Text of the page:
By Zoe Dare Hall
The Daily Telegraph
An island of my own
Your own private island cheaper than the average London home
An island might be the ultimate status symbol but 65 per cent are on sale for less than £350,000
In the rarefied world of trophy homes, there’s little that says “I’m absurdly rich” like having your own private island.
Johnny Depp has one in the Bahamas without even a house on it. “That’s a growing trend among island owners, especially celebrities, who like the idea of camping out and not leaving a footprint,” says Kate Everett-Allen, co-author of Knight Frank’s “Island Review”, which looks at the latest trends in island living.
Others prefer to share their private islands, such as Facebook founder Mark Zuckerberg, who recently paid around $100 million for a chunk of Kauai island in Hawaii.
And a growing band are renting rather than owning, giving them the freedom to island-hop according to the seasons. Knight Frank calls them “wealthy millennials”, while Farhad Vladi, founder of Vladi Private Islands, who deals with many of the world’s island sales, refers to them as the “Facebook generation who like the excitement of island living but not the responsibility of ownership”.
There are currently a few hundred islands for sale ranging from wild, untouched outcrops to luxury hideaways with palatial homes or exclusive resorts. Most expensive is the 222-acre Cave Cay in the Bahamas on sale for $90 million (£58.4 million) with a deep-water harbour, private airstrip and house – plus permission has been given for 38 more properties and a hotel. Or, if you have $62 million, you could buy Halls Pond Cay, which would make Mr Depp your neighbour, both through Vladi Private Islands (0049 40 33 89 89; vladi-private-islands.de).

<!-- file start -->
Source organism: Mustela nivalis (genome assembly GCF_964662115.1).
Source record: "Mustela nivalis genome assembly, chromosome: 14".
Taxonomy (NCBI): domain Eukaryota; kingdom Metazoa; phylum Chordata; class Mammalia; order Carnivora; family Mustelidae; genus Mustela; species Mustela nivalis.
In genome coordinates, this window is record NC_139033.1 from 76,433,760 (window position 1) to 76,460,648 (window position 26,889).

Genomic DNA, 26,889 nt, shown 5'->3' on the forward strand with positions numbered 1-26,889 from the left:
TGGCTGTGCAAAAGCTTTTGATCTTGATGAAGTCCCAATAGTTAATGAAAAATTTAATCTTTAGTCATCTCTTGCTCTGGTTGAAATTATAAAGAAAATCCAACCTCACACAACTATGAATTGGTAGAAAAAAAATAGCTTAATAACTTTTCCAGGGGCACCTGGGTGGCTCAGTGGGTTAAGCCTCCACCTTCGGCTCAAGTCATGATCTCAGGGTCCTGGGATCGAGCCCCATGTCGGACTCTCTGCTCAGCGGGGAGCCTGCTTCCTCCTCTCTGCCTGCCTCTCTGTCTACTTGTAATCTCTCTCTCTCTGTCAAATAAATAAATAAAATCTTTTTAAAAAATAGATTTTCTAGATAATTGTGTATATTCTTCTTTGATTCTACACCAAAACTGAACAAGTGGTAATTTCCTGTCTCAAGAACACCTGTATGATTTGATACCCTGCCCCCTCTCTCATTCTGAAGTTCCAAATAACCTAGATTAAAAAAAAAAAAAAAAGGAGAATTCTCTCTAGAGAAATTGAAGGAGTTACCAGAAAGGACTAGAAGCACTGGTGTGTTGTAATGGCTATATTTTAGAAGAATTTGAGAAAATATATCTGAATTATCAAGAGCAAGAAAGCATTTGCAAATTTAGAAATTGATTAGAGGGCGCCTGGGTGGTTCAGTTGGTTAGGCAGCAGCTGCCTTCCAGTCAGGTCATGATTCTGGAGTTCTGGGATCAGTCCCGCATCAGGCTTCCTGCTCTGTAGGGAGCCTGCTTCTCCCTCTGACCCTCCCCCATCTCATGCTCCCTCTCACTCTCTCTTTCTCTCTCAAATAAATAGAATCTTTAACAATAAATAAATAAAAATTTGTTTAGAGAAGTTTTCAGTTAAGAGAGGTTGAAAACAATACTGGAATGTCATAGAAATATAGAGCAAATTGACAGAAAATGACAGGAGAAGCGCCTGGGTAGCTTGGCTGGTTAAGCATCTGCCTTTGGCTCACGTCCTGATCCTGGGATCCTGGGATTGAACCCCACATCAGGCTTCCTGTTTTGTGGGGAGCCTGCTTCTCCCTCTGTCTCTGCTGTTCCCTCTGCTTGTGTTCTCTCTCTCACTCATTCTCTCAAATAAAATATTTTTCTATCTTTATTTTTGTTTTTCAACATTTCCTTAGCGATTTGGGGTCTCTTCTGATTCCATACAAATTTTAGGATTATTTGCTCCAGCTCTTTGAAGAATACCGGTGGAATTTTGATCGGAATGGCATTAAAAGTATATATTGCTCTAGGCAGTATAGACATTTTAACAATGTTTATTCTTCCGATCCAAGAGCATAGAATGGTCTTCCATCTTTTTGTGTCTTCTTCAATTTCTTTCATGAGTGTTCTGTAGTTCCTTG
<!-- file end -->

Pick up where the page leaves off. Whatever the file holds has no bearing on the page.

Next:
But 65 per cent of private islands are on sale for less than $500,000, according to Knight Frank, and some are positively cheap if you don’t mind forsaking the warm-watered idyll for something a little nippier on the toes and off the beaten track.
There’s Porcupine Island in Nova Scotia, for example, which Vladi is marketing for just under £30,000. There’s nothing on it, but you get a house on the mainland 800m away as part of the package.
The growth of technology – and the use of private jets – is making islands an increasingly attractive work-and-play option for the super-rich. “It’s much easier if you can work somewhere you enjoy spending time, and with Skype and video conferencing people can work from their islands, as Richard Branson does on Necker,” says Edward de Mallet Morgan from Knight Frank’s international residential department. He’s marketing Yadua island in Fiji with a guide price of $2.5 million-$3 million (020 7629 8171; knightfrank.com) – currently undeveloped but with permission to build overwater and island properties.
Accessibility isn’t a problem for Yadua; it’s 10 minutes by helicopter from Fiji’s main Nadi international airport. But if there’s one issue that is deterring prospective island buyers, it’s the prospect of having to start from scratch, building the infrastructure, installing utilities and finding someone trustworthy to run your empire when you’re off-island.
Buck Island in the British Virgin Islands – price on request through Knight Frank – removes much of that hassle as it already has a 12-bedroom clifftop house surrounded by 43 acres of tropical beauty. “It’s ready to go and with Beef Island’s airport a quick helicopter trip away, you can be master of your own domain but you’re close enough to get away if you need to,” says de Mallet Morgan.
Or easier still is to join the growing band of ultra-rich who are happy to sacrifice being the sole king of the castle in favour of buying into exclusive island resorts – which are driving the 69 per cent increase in private jet flights to island destinations in the past decade, according to NetJets. In that period, the number of private flights doubled in Antigua, Ibiza, the Greek Islands and Majorca. For the super-rich who slum it by flying commercial, the rise in the number of routes to the Balearics has done wonders for their desirability.
“Until 2012, you couldn’t even get direct flights in winter to Ibiza. Now Ibiza and Majorca have an ever-increasing number of direct flights all year, good IT connectivity and sought-after international schools, making them an ideal place for the work/lifestyle balance for young professionals,” says Everett-Allen.